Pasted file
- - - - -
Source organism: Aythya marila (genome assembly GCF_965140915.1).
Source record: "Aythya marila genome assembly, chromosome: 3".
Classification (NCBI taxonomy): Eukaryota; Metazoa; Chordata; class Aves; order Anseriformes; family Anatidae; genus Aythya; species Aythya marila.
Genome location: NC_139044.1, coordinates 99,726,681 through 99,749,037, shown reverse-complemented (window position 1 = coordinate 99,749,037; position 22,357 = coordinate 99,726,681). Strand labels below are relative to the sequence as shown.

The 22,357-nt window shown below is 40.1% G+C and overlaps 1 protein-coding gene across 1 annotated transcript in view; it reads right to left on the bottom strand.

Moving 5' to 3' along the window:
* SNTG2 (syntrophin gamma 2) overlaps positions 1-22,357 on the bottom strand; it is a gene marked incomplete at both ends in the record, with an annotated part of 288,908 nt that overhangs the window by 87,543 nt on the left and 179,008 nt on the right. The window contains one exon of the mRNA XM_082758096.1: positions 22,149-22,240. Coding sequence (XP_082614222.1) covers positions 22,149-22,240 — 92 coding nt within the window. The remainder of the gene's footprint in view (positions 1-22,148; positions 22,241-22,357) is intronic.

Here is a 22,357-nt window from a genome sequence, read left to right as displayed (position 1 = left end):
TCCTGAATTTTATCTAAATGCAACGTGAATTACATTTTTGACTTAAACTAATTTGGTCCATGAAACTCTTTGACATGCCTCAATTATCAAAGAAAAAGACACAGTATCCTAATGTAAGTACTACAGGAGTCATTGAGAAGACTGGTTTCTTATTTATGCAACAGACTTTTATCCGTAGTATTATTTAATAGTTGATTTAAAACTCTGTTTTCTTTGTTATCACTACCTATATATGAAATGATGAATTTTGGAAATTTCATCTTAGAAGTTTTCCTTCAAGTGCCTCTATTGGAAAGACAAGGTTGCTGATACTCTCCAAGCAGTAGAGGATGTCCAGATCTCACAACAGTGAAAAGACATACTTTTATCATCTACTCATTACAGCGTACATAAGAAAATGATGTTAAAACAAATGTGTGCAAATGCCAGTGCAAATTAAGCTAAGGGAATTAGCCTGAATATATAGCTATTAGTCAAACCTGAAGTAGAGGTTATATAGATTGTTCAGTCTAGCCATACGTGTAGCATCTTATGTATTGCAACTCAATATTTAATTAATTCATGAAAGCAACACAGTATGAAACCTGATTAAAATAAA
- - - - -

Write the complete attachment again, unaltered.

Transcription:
Source organism: Aythya marila (genome assembly GCF_965140915.1).
Source record: "Aythya marila genome assembly, chromosome: 3".
Classification (NCBI taxonomy): Eukaryota; Metazoa; Chordata; class Aves; order Anseriformes; family Anatidae; genus Aythya; species Aythya marila.
Genome location: NC_139044.1, coordinates 99,726,681 through 99,749,037, shown reverse-complemented (window position 1 = coordinate 99,749,037; position 22,357 = coordinate 99,726,681). Strand labels below are relative to the sequence as shown.

The 22,357-nt window shown below is 40.1% G+C and overlaps 1 protein-coding gene across 1 annotated transcript in view; it reads right to left on the bottom strand.

Moving 5' to 3' along the window:
* SNTG2 (syntrophin gamma 2) overlaps positions 1-22,357 on the bottom strand; it is a gene marked incomplete at both ends in the record, with an annotated part of 288,908 nt that overhangs the window by 87,543 nt on the left and 179,008 nt on the right. The window contains one exon of the mRNA XM_082758096.1: positions 22,149-22,240. Coding sequence (XP_082614222.1) covers positions 22,149-22,240 — 92 coding nt within the window. The remainder of the gene's footprint in view (positions 1-22,148; positions 22,241-22,357) is intronic.

Here is a 22,357-nt window from a genome sequence, read left to right as displayed (position 1 = left end):
TCCTGAATTTTATCTAAATGCAACGTGAATTACATTTTTGACTTAAACTAATTTGGTCCATGAAACTCTTTGACATGCCTCAATTATCAAAGAAAAAGACACAGTATCCTAATGTAAGTACTACAGGAGTCATTGAGAAGACTGGTTTCTTATTTATGCAACAGACTTTTATCCGTAGTATTATTTAATAGTTGATTTAAAACTCTGTTTTCTTTGTTATCACTACCTATATATGAAATGATGAATTTTGGAAATTTCATCTTAGAAGTTTTCCTTCAAGTGCCTCTATTGGAAAGACAAGGTTGCTGATACTCTCCAAGCAGTAGAGGATGTCCAGATCTCACAACAGTGAAAAGACATACTTTTATCATCTACTCATTACAGCGTACATAAGAAAATGATGTTAAAACAAATGTGTGCAAATGCCAGTGCAAATTAAGCTAAGGGAATTAGCCTGAATATATAGCTATTAGTCAAACCTGAAGTAGAGGTTATATAGATTGTTCAGTCTAGCCATACGTGTAGCATCTTATGTATTGCAACTCAATATTTAATTAATTCATGAAAGCAACACAGTATGAAACCTGATTAAAATAAA